Legislative fix would help protect small businesses from risk of increased healthcare costs

Our country’s small and mid-sized businesses owners and their employees make our economy run. We are both former small business owners, and we understand both the long hours and financial pressures facing entrepreneurs looking to get their business off the ground, as well as their commitment to providing a positive working environment for their employees. The Americans powering our small businesses are our family, our friends and our neighbors, and they deserve common-sense solutions to the challenges they face.

Many businesses have long struggled to provide affordable healthcare coverage, and we applaud them for offering this important benefit to their employees. Under the Affordable Care Act, the definition of small group market is scheduled to expand from employers with up to 50 employees to include employers with up to 100 employees.

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A recent actuarial report projects that approximately two-thirds of mid-sized businesses, their employees and their families could see an average 18 percent premium increase due to how the Affordable Care Act expands the definition of the small group market.

That’s why we’ve come together to introduce the Protecting Affordable Coverage for Employees (PACE) Act to protect small and mid-sized businesses from disruption and potential premium increases. Premium increases could destabilize the market in these newly expanded small group markets, and a disruption could worsen over time as more and more mid-sized employers opt to avoid the new requirements and related premium increases.  Those left in the newly expanded small group market could see significant premium hikes, according to experts. 

Republicans and Democrats must continue to work together on improving healthcare laws that impact our small and mid-size businesses. Expanding the definition of the small group market could disrupt the small group insurance market.  For example, many mid-size employers (51-100) would be unable to keep their current health insurance plans. Rather than incur additional costs associated with these rules, mid-sized companies whose employees are generally healthy could elect to leave the newly expanded small group market – either opting to self-fund so they will not be subject to the ACA rules, or dropping coverage entirely.

In order to prevent potential premium hikes, our bi-partisan legislation would allow states to maintain the health care status quo for employee coverage by keeping the current small group market definition in place. We’re thankful to be joined by cosponsors Senate Finance Committee Chairman Orrin HatchOrrin Grant HatchTrump awards Medal of Freedom to racing industry icon Roger Penske Trump holds more Medal of Freedom ceremonies than predecessors but awards fewer medals Trump to award Medal of Freedom to former Attorney General Edwin Meese MORE (R-Utah), and Sens. Michael BennetMichael Farrand BennetPress: Another billionaire need not apply Democrats debate how to defeat Trump: fight or heal Overnight Energy: EPA watchdog slams agency chief after deputy fails to cooperate in probe | Justices wrestle with reach of Clean Water Act | Bipartisan Senate climate caucus grows MORE (D-Colo.), Chris CoonsChristopher (Chris) Andrew CoonsCentrist Democrats seize on state election wins to rail against Warren's agenda Bill Gates visits Capitol to discuss climate change with new Senate caucus The Memo: ISIS leader's death is no game-changer for Trump MORE (D-Del.), Joe DonnellyJoseph (Joe) Simon DonnellyWatchdog accuses pro-Kavanaugh group of sending illegal robotexts in 2018 Lobbying world Trump nominees meet fiercest opposition from Warren, Sanders, Gillibrand MORE (D-Ind.), Johnny IsaksonJohnny IsaksonEleven GOP senators sign open letter backing Sessions's comeback bid Juan Williams: Republicans flee Trump Democrats will win back the Senate majority in 2020, all thanks to President Trump MORE (R-Ga.), Lisa MurkowskiLisa Ann MurkowskiGoogle sparks new privacy fears over health care data This week: House kicks off public phase of impeachment inquiry GOP senators plan to tune out impeachment week MORE (R-Alaska), Pat RobertsCharles (Pat) Patrick RobertsEleven GOP senators sign open letter backing Sessions's comeback bid Pressure builds on Pompeo as impeachment inquiry charges ahead GOP lawmakers fear Trump becoming too consumed by impeachment fight MORE (R-Kan.) and Jon TesterJonathan (Jon) TesterOvernight Defense: Protests at Trump's NYC Veterans Day speech | House Dems release Pentagon official's deposition transcript | Lawmakers ask Trump to rescind Erdogan invite Overnight Defense: Top diplomat changes testimony to indicate quid pro quo | Dem offers measure on Turkish human rights abuses in Syria | Warren offers plan to address veteran suicide rates Manchin says he wouldn't back Sanders against Trump in presidential race MORE (D-Mont.). Additionally, nearly 20 groups representing small and mid-sized businesses, state and local legislators and health policy experts from both parties, and consumer advocates from across the country support this fix.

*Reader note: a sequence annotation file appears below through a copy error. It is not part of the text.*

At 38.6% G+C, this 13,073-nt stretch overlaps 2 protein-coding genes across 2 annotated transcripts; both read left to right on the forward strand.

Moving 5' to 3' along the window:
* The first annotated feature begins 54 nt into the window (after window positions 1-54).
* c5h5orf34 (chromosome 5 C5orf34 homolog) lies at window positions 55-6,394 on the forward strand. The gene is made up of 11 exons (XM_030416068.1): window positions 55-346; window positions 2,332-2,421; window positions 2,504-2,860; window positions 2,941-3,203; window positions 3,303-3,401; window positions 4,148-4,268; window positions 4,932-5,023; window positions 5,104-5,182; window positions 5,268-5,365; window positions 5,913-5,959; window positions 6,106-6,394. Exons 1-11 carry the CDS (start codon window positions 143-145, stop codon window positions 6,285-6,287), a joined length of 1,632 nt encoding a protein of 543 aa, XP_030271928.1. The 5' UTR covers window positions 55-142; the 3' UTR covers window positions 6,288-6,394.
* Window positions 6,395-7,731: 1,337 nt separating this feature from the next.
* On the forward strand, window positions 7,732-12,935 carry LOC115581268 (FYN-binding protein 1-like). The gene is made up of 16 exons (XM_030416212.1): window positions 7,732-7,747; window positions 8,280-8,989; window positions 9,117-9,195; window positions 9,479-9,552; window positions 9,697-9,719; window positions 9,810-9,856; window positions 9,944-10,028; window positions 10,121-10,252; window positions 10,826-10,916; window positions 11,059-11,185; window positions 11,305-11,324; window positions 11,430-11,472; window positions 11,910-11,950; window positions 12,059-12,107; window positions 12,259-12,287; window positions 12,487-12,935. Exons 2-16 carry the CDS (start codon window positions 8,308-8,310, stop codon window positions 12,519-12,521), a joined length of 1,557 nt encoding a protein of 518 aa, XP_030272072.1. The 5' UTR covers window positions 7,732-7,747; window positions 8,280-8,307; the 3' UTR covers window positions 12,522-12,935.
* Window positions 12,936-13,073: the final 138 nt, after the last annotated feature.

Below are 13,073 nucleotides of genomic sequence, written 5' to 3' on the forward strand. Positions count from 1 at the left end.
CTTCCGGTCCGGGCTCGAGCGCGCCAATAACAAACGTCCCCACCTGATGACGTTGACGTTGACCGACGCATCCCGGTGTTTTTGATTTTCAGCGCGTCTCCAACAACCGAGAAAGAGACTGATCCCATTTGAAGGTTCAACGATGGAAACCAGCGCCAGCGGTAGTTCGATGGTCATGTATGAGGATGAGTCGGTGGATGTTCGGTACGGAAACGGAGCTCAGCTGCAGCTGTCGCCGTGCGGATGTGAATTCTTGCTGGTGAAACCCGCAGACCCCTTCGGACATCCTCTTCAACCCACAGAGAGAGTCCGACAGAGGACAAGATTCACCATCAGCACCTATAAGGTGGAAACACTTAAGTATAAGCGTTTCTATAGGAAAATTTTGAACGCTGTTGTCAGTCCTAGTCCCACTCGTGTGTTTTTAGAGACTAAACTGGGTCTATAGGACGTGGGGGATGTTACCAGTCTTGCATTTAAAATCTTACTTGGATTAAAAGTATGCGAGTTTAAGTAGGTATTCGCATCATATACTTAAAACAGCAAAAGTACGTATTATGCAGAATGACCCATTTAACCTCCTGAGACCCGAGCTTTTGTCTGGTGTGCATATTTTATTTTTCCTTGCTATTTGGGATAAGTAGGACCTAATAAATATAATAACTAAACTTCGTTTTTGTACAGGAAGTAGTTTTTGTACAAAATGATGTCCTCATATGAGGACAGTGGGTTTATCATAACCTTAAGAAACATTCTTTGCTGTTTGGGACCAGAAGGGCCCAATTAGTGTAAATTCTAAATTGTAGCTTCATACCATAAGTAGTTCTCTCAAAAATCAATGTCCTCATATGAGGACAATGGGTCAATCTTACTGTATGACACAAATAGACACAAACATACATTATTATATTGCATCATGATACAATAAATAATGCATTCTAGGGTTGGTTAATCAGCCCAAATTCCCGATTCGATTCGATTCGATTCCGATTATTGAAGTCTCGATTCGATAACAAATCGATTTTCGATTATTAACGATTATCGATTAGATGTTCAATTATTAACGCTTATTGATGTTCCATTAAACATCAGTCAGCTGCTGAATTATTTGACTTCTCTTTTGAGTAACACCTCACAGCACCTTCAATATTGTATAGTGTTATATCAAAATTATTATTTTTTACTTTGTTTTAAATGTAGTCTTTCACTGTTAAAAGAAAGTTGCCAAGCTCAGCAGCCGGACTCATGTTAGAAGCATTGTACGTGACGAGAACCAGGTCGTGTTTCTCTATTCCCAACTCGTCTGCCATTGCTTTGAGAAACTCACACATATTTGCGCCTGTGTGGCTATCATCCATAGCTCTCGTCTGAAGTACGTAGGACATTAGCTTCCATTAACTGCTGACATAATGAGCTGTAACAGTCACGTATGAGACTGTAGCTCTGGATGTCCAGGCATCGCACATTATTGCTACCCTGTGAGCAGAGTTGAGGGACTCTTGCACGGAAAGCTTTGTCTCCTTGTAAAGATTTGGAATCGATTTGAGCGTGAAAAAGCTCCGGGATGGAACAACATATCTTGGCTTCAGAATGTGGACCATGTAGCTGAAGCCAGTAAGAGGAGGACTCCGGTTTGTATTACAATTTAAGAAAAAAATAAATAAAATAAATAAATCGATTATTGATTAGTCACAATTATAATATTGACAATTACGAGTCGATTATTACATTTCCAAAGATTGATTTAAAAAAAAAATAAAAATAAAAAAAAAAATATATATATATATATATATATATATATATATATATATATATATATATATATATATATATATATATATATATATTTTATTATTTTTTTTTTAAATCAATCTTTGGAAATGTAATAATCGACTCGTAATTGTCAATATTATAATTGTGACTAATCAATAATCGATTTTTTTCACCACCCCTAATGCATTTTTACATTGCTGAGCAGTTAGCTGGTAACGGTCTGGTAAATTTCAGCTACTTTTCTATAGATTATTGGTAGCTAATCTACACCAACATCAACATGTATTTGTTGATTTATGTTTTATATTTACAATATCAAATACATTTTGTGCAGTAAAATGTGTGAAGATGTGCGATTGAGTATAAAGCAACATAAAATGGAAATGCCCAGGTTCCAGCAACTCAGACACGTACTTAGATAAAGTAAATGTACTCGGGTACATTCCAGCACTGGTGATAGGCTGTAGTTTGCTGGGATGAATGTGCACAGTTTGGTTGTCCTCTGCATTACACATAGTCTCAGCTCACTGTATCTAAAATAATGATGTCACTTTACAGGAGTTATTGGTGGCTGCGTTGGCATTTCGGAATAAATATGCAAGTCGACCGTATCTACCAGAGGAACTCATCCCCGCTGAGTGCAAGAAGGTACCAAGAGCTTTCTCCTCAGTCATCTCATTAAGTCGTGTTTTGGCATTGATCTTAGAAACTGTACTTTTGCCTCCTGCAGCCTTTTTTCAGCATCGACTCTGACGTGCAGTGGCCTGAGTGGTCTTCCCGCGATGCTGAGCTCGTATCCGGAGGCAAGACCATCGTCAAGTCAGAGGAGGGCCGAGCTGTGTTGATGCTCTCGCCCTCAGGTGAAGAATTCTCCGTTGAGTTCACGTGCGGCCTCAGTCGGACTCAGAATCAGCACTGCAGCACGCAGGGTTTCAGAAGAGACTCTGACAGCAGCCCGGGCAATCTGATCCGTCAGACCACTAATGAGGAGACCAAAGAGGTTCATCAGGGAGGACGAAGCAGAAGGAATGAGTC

We can all agree that keeping costs down for small and mid-sized businesses and the workers who depend on them makes sense. Time is of the essence. Congress must act now to avoid disruption and premium hikes in policies that take effect in 2016.  Working together, we can put in place this common-sense solution and help all of our communities.

Scott is South Carolina’s junior senator, serving since 2013. He sits on the Banking, Housing and Urban Affairs; the Finance; the Health, Education, Labor and Pensions; and the Small Business and Entrepreneurship committees.  Shaheen is New Hampshire’s senior senator, serving since 2009. She sits on the Appropriations; the Armed Services; the Foreign Relations; and the Small Business and Entrepreneurship committees.